He jerked his head in their direction. I turned toward the motorcycles. Dead center on each gas tank was an emblem, with a pair of stylized, tattered wings spread wide. In the middle of them sat a grinning skull wearing a motorcycle helmet. I hadn’t grown up in the MC community, but even being new to it, I recognized that design. It was the patch for The Specters, one of the largest and most notorious outlaw motorcycle clubs in the country. They were right up there with the Big Four on the FBI’s watch list.
I slowly turned back to Jakob.
“Your parents are in The Specters?”
He nodded. “My father is a founding member.”
Oof. It felt like he’d just gut-punched me. Suddenly I was less touched that Jakob had brought us here and more terrified. This was why everyone was afraid of him. Not only was he frightening in his own right, but piss Jakob off, and you pissed off Daddy. If Liam was a founding member, he was arguably one of the most dangerous men in the state, if not the country. No one would want to make an enemy out of that man. Not unless they were suicidal.
I looked past Jakob. His parents were leading Gran through the front door. Molly, not wanting to miss out on the excitement, went tearing up the walkway after them. Gran said something to Liam, and he glanced back at Jakob and me with a wily look on his face. He nodded and turned back to Gran. Gran said something else and nudged him in the ribs, and he threw back his head and laughed. His whole face lit up with it. The sight did nothing to stem the fear flowing through my veins.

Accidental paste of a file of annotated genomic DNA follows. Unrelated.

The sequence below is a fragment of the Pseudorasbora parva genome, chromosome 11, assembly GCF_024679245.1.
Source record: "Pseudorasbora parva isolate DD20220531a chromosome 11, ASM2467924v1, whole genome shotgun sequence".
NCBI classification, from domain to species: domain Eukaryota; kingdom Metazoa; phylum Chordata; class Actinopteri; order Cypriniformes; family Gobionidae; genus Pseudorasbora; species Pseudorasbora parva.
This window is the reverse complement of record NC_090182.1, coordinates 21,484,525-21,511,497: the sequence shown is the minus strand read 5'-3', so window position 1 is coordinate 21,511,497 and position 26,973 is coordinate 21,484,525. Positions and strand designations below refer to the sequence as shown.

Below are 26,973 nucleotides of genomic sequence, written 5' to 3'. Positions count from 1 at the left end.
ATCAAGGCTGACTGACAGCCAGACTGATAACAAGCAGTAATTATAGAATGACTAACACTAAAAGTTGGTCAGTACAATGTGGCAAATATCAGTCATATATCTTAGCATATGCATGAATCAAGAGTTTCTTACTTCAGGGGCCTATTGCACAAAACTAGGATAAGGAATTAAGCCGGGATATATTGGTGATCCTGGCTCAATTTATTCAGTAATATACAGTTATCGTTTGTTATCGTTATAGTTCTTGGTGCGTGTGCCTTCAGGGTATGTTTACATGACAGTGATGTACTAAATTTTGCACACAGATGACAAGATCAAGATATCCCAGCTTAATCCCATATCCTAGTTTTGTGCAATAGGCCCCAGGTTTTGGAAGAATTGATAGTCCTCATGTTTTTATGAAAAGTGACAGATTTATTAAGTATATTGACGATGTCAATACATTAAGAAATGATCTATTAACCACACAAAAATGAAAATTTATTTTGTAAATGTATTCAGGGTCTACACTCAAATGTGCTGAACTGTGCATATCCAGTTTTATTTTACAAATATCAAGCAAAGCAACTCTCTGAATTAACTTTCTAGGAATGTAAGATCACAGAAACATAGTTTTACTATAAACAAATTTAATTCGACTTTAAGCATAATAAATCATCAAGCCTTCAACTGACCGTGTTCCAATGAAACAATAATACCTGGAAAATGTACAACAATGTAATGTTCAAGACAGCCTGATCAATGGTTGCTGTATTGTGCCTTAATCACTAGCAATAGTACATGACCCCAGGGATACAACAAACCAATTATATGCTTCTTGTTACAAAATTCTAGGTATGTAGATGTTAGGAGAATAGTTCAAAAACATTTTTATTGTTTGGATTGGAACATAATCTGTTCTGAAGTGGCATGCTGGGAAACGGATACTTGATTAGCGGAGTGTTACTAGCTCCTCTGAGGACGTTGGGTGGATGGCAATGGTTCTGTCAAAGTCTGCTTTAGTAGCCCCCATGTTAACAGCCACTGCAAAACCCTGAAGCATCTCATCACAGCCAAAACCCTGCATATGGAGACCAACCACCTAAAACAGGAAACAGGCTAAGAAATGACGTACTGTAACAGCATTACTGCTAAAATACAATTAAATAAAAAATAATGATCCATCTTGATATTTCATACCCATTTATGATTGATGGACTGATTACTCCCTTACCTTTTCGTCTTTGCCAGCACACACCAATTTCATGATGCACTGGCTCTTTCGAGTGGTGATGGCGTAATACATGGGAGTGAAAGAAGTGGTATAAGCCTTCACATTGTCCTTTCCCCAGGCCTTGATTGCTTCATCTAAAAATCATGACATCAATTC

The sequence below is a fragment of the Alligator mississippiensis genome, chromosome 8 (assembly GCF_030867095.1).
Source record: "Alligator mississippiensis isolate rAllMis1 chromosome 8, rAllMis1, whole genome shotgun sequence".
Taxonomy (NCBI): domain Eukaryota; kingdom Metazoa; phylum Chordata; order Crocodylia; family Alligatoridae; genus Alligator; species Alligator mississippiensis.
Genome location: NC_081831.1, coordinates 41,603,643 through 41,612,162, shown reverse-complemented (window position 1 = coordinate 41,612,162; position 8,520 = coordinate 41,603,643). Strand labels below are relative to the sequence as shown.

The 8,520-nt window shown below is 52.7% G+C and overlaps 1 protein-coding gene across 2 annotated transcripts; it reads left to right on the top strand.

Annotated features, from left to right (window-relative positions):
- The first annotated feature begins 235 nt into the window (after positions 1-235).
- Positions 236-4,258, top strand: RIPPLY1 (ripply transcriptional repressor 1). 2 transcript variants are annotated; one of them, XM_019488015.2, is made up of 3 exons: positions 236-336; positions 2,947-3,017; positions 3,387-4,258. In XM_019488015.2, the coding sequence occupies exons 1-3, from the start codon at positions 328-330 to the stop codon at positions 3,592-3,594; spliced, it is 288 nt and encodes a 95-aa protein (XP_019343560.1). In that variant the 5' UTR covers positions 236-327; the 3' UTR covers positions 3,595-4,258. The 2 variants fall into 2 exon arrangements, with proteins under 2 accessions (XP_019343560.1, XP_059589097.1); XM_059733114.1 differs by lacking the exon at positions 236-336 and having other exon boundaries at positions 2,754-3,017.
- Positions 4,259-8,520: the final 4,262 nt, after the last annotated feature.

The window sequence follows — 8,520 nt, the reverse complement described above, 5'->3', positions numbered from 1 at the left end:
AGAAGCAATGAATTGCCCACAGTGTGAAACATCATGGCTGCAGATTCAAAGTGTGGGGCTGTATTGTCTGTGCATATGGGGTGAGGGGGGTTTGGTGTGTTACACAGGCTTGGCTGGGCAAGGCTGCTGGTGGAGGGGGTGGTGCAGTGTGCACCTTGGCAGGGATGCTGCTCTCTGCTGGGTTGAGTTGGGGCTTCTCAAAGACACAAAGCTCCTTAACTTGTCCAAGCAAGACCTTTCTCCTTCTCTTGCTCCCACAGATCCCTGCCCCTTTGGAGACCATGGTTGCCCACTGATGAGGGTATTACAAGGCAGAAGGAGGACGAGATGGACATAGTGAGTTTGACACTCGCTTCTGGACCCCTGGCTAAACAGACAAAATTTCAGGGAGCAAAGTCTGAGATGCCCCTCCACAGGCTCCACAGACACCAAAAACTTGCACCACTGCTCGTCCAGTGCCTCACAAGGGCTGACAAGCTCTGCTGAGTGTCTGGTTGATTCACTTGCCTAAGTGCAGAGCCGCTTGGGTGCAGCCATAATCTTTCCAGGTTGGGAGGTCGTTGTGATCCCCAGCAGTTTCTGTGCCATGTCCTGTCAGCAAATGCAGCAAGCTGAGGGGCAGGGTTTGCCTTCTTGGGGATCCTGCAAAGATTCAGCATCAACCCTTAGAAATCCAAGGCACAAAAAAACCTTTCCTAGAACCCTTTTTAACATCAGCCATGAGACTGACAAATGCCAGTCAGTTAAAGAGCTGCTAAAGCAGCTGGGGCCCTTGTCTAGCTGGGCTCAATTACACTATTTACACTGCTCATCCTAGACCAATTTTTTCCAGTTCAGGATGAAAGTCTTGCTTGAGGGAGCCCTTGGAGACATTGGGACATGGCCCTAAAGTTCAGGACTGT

I turned back to Jakob. I was not going to insult him by insinuating that his parents were a danger to my grandmother, but I had to know that she was safe. “Promise me that Gran will be okay here.”
“She’ll be okay here,” he said.
It would have to do for now. If he was lying, if his parents did anything to hurt my gran, I’d call in a favor or two with friends still in service and reap my revenge on the entire Larson clan, to hell with the consequences.
Deep down, I didn’t think it would come to that. And the fact that I trusted Jakob with my grandmother’s safety scared me more than anything else had today.
Liam Larson crossed his arms over his wide chest and stared at his son. “So after Krista went inside, what did you do?”
The three of us stood in the Larsons’ beautiful Italian style kitchen. Just outside, visible through the massive, sliding glass wall that faced the river, Gran and Jennifer sat on the back patio, sipping lemonade as they chatted. The sun was starting to dip toward the horizon, and the day had taken on a sort of hazy golden glow.
Jakob leaned against the marble counter. “We waited.”
Liam cocked his head sideways and grinned at me. I tried not to squirm.
“My son must really trust you if he stayed put outside,” he said.